Real World Performance
We all know that products have two levels of performance: what’s promised and what’s delivered. Insulation is no different; the “estimated” miles per gallon when you buy a car and how far you can really drive before you need to refill are different. In the case of ICFs, the real world, in-use performance is greater than the sum of its components. For most other types of insulation, the opposite is true.
ICFs are generally 2.5” thick EPS foam panels that are connected together with plastic webs. These webs typically include embedded stud flanges and are spaced evenly inside the panel. Together they create a form for making an insulated concrete sandwich. Why 2.5” you might ask? We’ll cover that more in the next section, but based on independent testing, 2.5” panels (5” total) delivers so much insulation value that adding more doesn’t make much of a difference. It’s also rigid enough to not deflect, break, bulge or crack when filled with concrete and rebar.
A few years ago, the ICF industry went to an independent ISO and SCC certified lab to do open ASTM standards-based testing. The lab compared a code-compliant 2×6 wood-framed cavity wall (actually built better than most homes) to a standard six-inch core ICF wall.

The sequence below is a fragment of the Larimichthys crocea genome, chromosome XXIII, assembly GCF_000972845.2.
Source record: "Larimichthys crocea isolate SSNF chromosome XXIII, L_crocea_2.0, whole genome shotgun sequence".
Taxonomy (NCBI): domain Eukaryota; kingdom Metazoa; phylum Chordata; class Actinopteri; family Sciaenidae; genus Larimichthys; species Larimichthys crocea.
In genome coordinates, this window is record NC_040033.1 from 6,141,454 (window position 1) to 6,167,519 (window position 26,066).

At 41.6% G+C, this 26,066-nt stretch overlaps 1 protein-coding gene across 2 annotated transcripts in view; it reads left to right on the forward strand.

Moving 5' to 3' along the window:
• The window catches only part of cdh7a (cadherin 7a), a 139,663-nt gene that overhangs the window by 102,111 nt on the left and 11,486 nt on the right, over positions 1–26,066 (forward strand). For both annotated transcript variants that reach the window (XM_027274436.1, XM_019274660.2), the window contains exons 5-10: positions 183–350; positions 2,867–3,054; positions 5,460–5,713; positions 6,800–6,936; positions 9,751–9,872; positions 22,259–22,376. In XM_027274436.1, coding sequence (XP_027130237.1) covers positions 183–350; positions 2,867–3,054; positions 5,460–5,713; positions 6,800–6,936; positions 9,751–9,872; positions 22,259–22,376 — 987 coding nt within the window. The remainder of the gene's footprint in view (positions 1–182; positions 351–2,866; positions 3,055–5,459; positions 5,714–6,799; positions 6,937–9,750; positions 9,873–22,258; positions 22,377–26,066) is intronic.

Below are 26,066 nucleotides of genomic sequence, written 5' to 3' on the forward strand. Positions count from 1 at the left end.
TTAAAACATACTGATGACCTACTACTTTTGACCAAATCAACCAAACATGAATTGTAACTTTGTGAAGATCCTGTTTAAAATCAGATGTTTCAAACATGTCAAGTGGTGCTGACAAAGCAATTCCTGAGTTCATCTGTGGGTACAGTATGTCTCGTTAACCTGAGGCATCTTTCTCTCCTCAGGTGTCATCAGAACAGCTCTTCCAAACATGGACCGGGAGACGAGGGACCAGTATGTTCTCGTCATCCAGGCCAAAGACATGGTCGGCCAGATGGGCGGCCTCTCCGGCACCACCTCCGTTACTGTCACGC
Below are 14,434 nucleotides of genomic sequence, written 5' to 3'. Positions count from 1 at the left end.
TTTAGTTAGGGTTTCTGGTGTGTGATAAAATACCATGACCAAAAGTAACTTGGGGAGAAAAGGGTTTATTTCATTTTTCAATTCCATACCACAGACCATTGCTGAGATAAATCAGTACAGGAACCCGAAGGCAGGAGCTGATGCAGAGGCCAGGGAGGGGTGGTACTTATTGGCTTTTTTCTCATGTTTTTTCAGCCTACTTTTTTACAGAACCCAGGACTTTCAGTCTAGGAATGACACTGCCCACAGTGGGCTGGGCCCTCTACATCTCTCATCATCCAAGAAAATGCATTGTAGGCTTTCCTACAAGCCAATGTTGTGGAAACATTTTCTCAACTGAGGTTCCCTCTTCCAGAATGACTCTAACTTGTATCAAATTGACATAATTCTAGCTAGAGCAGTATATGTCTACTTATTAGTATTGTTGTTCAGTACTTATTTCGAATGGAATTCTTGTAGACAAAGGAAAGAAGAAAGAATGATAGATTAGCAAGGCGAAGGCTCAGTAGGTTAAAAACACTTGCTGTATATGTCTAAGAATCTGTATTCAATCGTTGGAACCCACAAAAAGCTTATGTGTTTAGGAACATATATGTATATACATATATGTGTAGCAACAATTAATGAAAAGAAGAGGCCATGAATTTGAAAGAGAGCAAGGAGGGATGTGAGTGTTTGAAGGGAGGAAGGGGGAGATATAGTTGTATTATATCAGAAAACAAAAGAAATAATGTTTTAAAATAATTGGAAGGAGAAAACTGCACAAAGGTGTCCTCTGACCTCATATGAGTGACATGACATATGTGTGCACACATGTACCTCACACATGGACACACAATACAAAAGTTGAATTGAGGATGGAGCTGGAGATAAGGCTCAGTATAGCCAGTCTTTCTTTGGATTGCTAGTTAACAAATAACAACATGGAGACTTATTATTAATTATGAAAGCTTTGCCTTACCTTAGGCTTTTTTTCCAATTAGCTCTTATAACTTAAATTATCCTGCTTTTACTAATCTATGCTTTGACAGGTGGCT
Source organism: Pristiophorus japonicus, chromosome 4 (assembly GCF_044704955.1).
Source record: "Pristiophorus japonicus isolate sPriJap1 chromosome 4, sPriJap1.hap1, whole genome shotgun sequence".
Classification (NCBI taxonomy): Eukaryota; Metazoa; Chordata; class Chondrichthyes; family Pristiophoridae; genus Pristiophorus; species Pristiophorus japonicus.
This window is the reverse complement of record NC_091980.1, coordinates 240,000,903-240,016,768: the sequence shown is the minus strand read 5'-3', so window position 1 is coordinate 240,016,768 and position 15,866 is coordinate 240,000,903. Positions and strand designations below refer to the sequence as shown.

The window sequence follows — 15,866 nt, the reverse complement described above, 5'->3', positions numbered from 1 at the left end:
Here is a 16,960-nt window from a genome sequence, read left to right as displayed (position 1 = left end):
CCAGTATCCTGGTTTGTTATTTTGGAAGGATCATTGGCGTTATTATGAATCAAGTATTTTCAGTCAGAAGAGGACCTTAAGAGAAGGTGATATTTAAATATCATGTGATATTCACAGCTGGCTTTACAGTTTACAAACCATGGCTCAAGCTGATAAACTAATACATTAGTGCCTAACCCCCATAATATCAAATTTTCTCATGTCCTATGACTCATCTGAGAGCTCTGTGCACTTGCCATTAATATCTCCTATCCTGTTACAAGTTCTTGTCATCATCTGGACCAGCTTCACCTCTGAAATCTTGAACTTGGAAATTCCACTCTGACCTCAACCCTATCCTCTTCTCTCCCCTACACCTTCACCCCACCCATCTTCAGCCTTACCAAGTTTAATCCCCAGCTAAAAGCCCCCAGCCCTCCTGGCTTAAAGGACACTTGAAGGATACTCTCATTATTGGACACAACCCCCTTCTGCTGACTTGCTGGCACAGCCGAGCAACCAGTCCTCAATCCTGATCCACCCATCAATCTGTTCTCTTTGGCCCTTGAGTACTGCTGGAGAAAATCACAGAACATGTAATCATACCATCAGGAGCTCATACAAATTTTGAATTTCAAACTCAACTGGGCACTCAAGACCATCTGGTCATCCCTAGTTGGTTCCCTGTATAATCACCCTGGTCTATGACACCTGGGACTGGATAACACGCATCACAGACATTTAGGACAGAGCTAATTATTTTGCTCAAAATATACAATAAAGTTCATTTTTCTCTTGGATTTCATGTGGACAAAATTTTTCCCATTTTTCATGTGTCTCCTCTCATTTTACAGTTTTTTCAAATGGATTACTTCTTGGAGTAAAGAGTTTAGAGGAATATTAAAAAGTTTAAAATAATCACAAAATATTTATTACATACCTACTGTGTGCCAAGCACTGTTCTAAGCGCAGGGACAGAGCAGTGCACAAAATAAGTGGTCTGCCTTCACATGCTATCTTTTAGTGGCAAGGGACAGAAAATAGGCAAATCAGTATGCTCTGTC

Nothing special was done to the ICF wall. It was stacked, reinforced, poured, and cured for 30 days.
The lab then subjected one side of each wall to extremely cold temperatures (-35°). At that temperature Fahrenheit and Celsius are basically the same number. While cooling the outside they measured the amount of energy needed to maintain the interior temperature at a constant room temperature (70°F/22°C). In technical terms, this is called steady state. What matters is they did the same test for each wall. The wood framed cavity wall took 39.9kWh (132,828 BTU) to maintain a constant temperature. The standard ICF wall only took 15.6kWh (53,209 BTU) to do the same work. That’s 2.5X the amount of heat needed, or more simply, 2.5X more money. If that were a monthly electrical bill, the wood frame wall would cost you $132 and the ICF wall $53. That adds up quickly.
Bacon, steak, icing and deep dish pizza are great examples of things that are better when they’re thicker, but at some point, enough is enough. EPS foam thickness is important for two reasons: